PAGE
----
Cyanosis causes the body to develop a bluish tint to it, due to inadequate oxygen in the bloodstream. It can affect the entire body or be limited to certain areas.
Watch this lesson to learn the causes, symptoms, and treatment options.
What Is Cyanosis?
Cyanosis is a condition that causes the skin and mucous membranes, inside of mouth, edges of eyes, etc., to turn bluish in color due to too little oxygen in the bloodstream. Let’s take a look at why this happens.The blood is responsible for transporting oxygen around the body so that tissues and cells can function properly. It also transports waste materials away from these same tissues and cells so that they can be removed from the body.
Our blood has four components to it: red blood cells, white blood cells, platelets, and plasma. And the red blood cells are responsible for carrying the oxygen molecules. Specifically, the oxygen binds to the hemoglobin of the red blood cell, which is naturally red in color. Well-oxygenated blood gives the body its normal reddish or pinkish coloration. If the blood is carrying too little oxygen, it is no longer bright red in color.
Instead, it becomes a reddish-purple, and this gives the skin an outwardly blue coloring.
Causes of Cyanosis
Cyanosis is caused by too little oxygen in the blood, and this can happen slowly or gradually over time or very quickly. If cyanosis is limited to one area of the body, it could be caused by a blood clot or some type of blockage preventing blood from flowing to that part of the body.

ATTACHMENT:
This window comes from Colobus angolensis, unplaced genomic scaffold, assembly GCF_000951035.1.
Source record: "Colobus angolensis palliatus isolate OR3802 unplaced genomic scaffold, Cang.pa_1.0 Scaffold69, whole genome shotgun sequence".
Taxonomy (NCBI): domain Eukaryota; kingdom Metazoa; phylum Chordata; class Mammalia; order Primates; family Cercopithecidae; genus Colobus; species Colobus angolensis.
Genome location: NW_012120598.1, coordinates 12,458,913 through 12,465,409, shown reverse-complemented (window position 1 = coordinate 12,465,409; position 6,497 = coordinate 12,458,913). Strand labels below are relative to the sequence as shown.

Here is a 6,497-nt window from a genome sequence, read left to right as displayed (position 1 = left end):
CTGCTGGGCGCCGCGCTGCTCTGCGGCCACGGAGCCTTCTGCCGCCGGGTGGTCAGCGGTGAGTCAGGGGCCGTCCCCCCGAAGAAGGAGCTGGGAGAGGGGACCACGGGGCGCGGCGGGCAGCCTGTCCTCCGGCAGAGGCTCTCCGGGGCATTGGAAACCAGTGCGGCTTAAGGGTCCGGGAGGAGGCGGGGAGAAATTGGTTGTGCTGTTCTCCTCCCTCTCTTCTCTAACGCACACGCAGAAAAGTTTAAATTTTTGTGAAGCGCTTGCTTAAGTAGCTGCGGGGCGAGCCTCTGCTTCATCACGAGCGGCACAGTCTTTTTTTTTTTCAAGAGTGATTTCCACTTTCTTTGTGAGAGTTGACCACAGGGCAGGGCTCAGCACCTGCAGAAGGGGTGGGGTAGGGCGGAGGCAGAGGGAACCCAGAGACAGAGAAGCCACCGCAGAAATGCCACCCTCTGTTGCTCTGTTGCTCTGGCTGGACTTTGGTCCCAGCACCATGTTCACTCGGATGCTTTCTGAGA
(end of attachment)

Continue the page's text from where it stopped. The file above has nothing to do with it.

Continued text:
If this happens, the limbs are usually affected, and this is called peripheral cyanosis. If the whole body is affected, it’s known as central cyanosis. Central cyanosis is most often caused by problems in the lungs or in the airways leading to the lungs, or because of heart problems. Let’s look at some of the specific causes.
- Cyanosis may be caused by lung problems, such as pulmonary embolism, drowning, high altitude, bronchiolitis, bronchitis, long-term conditions like COPD, asthma, or pneumonia.
- Cyanosis may be caused by problems in the airways leading to the lungs, such as choking, croup, epiglottis, or holding the breath too long.
- Cyanosis may be caused by heart problems, such as congenital defects, heart failure, or cardiac arrest.
- Other possible causes of cyanosis include drug overdose, hypothermia, seizures, toxicity poisoning (specifically cyanide), or a blood abnormality. For example, the body may produce too few red blood cells or the cells may be unable to absorb oxygen.
The primary symptom of cyanosis is a blue coloration of the skin, mucous membranes, or fingernail beds. If the underlying cause is serious and potentially life-threatening, symptoms may also include difficulty breathing, rapid breathing, chest pains, mental confusion, fever, dark-colored mucus, fatigue, headaches, or enlarging of the skin underneath the fingernails.
Cyanosis is a symptom of another condition.
The underlying condition needs to be identified and addressed before cyanosis will go away. It can help to heat the affected areas to promote blood flow, and sometimes oxygen is administered to ensure the person is receiving enough to function. Typically, once the underlying cause is treated, the symptoms of cyanosis will cease.
Cyanosis is a condition where the skin or mucous membranes turn blue in color because the blood isn’t carrying enough oxygen.
This can be caused slowly by conditions like progressive heart disease, or it can occur suddenly by conditions like a blood clot. The most prominent symptom is the bluish coloration of the skin, but other symptoms may occur if the underlying cause is serious. Treating cyanosis requires treating the underlying cause, but oxygen therapy and warming the affected areas to promote blood flow may help in the short term.